This work aims to understand the effect of changes in friction stir welding (FSW) process parameters on the resulting microstructure specifically the effect of the plunge depth and tool rotational speed, during the “dwell” period on the resulting microstructure. A series of (FSW) of 14.8-mm-thick EH46 steel plate using a hybrid polycrystalline boron nitride FSW tool with spindle speeds of 120 and 200 revolutions per minute have been produced with increasing plunge depths from 0.1 to 0.7 mm. Thermocouples embedded around the top surface of each plunge case were used to measure the peak temperature during the process. The plunge depths were measured using the infinite focus microscopy, and the microstructure of all the heat affected regions was investigated extensively by scanning electron microscopy. It was found that phase transformation is sensitive to the variation on plunge depth. Small increase in plunge depth caused a significant change in the microstructure. Increasing tool rotational speed was also found to cause a significant difference in the microstructure.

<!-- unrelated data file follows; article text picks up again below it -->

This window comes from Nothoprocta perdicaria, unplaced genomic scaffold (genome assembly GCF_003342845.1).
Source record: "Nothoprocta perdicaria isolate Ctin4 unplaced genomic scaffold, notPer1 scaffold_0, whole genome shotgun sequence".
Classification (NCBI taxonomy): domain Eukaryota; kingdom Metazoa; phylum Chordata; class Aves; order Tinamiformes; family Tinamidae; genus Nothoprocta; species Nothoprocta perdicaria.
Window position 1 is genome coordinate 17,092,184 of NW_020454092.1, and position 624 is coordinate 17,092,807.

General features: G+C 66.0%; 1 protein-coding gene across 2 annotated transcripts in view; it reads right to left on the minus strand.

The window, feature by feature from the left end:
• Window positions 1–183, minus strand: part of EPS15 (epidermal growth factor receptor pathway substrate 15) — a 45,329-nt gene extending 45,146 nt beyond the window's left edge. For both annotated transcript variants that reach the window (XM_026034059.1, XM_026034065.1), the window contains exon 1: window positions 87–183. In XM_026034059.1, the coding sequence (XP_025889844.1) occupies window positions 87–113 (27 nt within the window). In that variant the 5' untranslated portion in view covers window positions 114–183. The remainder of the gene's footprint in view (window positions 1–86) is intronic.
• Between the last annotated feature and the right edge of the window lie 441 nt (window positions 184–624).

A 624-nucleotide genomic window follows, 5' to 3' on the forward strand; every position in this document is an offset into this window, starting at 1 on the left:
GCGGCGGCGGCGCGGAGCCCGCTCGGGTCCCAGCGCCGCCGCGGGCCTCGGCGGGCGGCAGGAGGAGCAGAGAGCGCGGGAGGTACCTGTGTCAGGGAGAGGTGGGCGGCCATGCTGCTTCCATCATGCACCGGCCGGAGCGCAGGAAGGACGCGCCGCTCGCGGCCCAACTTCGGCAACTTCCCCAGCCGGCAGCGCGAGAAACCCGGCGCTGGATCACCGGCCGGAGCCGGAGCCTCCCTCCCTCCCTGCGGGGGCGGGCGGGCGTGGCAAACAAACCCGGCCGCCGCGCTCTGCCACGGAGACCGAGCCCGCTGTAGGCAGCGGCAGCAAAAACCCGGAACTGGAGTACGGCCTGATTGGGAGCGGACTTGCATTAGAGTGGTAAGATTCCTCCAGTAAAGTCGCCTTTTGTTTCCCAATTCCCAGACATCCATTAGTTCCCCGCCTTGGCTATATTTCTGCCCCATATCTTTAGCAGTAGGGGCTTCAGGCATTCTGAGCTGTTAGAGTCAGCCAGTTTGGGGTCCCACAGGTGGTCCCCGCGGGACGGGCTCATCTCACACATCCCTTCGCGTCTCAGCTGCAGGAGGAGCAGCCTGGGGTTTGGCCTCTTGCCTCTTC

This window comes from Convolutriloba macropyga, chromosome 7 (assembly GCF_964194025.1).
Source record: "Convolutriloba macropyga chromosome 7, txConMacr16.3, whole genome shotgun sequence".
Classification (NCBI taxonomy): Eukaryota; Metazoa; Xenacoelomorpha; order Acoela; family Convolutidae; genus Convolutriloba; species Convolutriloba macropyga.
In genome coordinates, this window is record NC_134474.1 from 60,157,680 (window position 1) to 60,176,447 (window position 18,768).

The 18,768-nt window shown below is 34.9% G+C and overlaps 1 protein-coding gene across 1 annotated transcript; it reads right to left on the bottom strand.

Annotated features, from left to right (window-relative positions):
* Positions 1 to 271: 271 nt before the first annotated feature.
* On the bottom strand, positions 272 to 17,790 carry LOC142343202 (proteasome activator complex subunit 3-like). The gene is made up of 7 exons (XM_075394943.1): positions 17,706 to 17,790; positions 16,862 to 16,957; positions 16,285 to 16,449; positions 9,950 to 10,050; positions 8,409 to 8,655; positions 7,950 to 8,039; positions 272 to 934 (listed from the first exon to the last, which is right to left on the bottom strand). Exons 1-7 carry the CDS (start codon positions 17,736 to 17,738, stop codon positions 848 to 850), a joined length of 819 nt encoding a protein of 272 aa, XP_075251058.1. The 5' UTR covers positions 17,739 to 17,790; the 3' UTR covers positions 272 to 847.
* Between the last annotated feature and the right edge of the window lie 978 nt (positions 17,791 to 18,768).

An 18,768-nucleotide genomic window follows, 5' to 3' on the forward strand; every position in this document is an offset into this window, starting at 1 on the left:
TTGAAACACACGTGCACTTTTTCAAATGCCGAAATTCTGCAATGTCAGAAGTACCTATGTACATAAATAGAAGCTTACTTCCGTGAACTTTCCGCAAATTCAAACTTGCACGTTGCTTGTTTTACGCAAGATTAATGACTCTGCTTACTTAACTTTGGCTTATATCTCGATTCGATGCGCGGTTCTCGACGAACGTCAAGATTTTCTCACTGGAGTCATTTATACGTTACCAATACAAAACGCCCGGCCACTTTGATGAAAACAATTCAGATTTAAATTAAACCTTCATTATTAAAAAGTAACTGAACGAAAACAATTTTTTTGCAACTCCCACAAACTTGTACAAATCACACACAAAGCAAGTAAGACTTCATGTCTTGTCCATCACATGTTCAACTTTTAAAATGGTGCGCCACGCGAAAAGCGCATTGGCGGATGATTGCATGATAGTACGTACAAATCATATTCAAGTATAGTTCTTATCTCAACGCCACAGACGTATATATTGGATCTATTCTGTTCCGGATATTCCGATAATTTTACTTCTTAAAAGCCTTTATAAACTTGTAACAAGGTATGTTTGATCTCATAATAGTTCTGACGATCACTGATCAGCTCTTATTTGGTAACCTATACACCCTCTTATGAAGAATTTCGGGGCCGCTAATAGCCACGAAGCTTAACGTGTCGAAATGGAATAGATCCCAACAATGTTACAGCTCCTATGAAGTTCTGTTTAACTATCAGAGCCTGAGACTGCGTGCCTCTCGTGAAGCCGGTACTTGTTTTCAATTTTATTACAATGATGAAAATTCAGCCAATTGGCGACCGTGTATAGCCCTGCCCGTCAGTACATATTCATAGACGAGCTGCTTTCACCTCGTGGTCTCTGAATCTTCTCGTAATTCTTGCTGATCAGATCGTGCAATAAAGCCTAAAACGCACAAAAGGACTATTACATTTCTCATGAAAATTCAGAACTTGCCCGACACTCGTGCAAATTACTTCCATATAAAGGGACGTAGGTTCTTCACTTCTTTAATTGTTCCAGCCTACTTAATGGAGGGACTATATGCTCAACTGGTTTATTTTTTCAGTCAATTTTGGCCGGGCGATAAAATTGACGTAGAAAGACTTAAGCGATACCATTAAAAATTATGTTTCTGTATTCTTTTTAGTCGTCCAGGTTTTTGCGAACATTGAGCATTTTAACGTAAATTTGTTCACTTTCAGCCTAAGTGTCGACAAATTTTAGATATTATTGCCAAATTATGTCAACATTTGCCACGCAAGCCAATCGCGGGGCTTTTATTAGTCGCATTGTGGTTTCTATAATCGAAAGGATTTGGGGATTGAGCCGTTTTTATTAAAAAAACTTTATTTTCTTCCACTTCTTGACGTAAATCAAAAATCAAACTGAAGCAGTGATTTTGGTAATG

Bibliographical noteThis is a post-peer-review, pre-copyedit version of an article published in Metallography, Microstructure, and Analysis. The final authenticated version is available online at: http://dx.doi.org/10.1007/s13632-017-0390-5
- EH46 steel
- Friction stir welding
- Plunge depth
- School of Mechanical, Aerospace and Automotive Engineering - Lecturer in Mechanical Engineering Materials
- Institute for Future Transport and Cities - Associate
Person: Teaching and Research